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July 27, 2012
TOPEKA In an effort to offset a nursing shortage at Larned State Hospital, the Kansas Department for Aging and Disability Services this week announced that it had raised registered nurses’ wages.
Effective July 23, starting pay for a registered nurse increased to $29.73 an hour. It had been $23.31.
“We’re hoping that with these pay increases, recruitment will step up and that vacancy rate will go down,” said Angela de Rocha, a KDADS spokeswoman.
Earlier this week, 23 of the Larned hospital’s 84 registered nurse positions were vacant.
Larned State Hospital is one of the three state-run hospitals for the mentally ill.
In March, The Joint Commission cited the hospital for not having enough nurses and for not doing enough to ensure that medications were safely dispensed. The findings put the hospital’s accreditation – and potentially $14.5 million in federal aid – in jeopardy.
The hospital has since filed a plan for correcting the 30 deficiencies cited in The Joint Commission survey.
The accreditation organization’s surveyors are expected to return for an unannounced inspection between now and Sept. 27.
KDADS also is negotiating a pay increase for the hospital’s licensed practical nurses, who are represented by the Kansas Organization of State Employees.
KOSE, a labor union, does not represent the registered nurses.
KOSE Executive Director Mike Marvin declined to say how much of an increase he will propose when he meets with KDADS officials on Aug. 2.
“I don’t want to tip our hand,” Marvin said. “But money isn’t the whole issue. Money isn’t the only thing that motivates people. They need some job satisfaction. They need to feel good about going in to work and not being mandated to work 16-hour shifts two or three times a week.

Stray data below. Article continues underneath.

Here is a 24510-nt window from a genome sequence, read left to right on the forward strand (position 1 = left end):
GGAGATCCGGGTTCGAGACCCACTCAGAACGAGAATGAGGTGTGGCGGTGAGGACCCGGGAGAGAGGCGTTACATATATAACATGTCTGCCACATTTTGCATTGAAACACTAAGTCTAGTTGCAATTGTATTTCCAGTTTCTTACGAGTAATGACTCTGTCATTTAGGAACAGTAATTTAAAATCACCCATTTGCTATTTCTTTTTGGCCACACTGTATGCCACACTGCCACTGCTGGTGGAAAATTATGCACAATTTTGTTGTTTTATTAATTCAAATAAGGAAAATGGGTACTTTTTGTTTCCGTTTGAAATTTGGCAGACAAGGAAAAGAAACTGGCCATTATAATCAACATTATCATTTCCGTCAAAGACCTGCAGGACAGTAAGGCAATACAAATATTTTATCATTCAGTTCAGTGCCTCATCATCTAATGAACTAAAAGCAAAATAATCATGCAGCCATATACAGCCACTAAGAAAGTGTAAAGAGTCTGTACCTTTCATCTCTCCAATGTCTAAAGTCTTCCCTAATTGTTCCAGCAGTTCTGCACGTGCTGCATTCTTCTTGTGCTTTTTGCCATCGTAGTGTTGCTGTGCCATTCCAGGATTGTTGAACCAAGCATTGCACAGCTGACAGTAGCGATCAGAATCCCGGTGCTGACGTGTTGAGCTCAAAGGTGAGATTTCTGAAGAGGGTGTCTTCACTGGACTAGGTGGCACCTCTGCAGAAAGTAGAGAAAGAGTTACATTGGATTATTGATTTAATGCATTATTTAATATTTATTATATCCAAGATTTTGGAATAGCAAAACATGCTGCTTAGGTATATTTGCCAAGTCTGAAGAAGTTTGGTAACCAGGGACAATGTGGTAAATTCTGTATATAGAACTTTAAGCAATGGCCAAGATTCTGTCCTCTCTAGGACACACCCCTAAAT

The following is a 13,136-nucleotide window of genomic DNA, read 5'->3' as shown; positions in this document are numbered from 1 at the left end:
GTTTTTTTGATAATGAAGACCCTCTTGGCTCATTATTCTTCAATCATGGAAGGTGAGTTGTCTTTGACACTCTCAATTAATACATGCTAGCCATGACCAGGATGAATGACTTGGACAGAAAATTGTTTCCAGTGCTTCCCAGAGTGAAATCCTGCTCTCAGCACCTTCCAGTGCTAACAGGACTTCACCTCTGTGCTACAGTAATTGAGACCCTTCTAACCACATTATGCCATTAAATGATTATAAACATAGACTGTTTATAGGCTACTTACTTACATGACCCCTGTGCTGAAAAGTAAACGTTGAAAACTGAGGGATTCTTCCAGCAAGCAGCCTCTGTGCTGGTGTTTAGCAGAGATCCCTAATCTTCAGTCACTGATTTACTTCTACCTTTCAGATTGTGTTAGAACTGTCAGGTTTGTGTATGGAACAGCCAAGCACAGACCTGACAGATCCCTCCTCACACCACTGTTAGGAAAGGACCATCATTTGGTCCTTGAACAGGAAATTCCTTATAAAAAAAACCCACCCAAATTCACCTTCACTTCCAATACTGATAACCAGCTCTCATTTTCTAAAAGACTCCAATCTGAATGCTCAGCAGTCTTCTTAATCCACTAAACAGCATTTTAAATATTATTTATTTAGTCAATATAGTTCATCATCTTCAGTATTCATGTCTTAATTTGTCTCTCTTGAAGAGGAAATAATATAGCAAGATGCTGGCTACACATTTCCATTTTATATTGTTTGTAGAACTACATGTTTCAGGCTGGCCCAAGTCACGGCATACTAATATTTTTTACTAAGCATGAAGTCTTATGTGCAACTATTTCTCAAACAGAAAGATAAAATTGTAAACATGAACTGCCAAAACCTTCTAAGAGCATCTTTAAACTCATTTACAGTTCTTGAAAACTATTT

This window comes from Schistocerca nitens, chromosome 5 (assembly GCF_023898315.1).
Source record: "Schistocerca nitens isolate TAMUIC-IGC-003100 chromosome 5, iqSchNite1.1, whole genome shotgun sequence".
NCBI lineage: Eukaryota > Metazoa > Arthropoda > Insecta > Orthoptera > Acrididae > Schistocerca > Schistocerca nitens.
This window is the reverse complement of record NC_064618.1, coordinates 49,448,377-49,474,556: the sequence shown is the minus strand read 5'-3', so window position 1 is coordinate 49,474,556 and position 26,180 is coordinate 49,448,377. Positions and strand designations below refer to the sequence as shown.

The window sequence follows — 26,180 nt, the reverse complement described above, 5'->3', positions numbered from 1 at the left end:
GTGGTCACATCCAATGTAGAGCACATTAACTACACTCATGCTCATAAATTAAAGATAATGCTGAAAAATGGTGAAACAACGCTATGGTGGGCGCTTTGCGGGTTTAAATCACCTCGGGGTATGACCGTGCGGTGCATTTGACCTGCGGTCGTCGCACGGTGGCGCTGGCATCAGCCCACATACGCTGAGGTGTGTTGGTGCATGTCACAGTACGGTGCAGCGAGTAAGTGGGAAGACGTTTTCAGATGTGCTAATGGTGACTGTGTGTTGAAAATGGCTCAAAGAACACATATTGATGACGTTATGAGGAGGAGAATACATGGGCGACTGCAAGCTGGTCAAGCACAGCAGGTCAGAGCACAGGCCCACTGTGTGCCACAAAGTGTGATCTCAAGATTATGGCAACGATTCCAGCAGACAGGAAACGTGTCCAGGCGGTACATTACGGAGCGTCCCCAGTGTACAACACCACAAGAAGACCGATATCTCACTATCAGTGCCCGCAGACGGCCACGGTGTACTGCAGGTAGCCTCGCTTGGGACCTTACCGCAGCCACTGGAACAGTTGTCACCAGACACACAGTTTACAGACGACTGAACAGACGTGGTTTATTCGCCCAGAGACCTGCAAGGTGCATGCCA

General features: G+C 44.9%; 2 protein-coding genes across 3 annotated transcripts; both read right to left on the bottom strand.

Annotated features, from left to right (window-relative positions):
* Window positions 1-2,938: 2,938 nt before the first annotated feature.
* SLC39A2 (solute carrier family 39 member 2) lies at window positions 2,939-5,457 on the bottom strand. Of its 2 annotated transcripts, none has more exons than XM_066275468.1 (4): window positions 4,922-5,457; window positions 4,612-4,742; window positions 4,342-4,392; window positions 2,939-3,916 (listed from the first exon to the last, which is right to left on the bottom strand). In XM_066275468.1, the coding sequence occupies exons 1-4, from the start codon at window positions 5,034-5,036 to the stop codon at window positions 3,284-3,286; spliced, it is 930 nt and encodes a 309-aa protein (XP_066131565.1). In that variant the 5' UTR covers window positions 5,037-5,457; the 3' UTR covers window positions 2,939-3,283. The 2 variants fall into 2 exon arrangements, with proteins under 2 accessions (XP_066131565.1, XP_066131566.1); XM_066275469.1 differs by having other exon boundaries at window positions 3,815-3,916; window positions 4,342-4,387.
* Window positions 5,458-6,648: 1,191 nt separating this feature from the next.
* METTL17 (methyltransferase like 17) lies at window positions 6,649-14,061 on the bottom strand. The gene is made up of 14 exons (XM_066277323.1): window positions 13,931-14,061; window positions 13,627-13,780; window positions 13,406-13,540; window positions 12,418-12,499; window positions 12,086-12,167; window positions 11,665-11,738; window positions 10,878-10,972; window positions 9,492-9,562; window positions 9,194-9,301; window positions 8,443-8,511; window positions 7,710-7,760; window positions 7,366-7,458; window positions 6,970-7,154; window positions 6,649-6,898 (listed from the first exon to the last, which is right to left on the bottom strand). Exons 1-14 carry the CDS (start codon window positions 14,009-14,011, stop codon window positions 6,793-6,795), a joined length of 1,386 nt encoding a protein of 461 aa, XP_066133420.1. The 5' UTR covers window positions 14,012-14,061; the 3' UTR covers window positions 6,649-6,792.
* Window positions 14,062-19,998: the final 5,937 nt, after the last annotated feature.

“They need to have some supervisory people who treat them with respect and talk to them like they’re human beings,” he said. “A lot of that’s not happening out there.”
Currently, starting wage for a licensed practical nurse at Larned State Hospital is $14.30 an hour. Fifteen of the hospital’s 37 licensed practical nurse positions are vacant.
A recent KDADS news release noted that hiring freezes and “slowdowns” had a “significant negative impact” on the hospital, resulting in a 300 to 400 percent increase in overtime pay in the last two fiscal years.
“It’s kind of a continuum,” de Rocha said. “When you don’t have enough staff, people have to work overtime. The two feed off each other. But once we get staffing levels up, we won’t have to require people to work overtime.”
The nurses’ pay raises were part of a $1.9 million budget amendment introduced by Gov. Sam Brownback during this year’s legislative session. The amendment, which passed, also allowed the hospital to hire 23 additional direct care workers.
De Rocha said 12 of the 23 positions have been filled.
The amendment did not include pay raises for nurses at the other state hospitals.
“I think it’s totally unfair the RNs in one out of the five hospitals get a salary increase and the rest don’t,” said Rep. Bill Feuerborn, a Garnett Democrat and ranking minority member on the House Appropriations Committee. “I hear the administration talking about all the recruitment and retention problems they’re having out at Larned, but they’re all suffering. It’s not just Larned.”
Kansas has three state-run hospitals for the mentally ill - at Larned, Kansas City and Osawatomie - and two for the developmentally disabled, in Parsons and Topeka.
After this week, a registered nurse at Larned State Hospital will earn between $6 and $7 an hour more than a registered nurse at one of the other state hospitals.
The disparity, de Rocha said, is tied to labor markets surrounding each of the hospitals. “They’re different,” she said.
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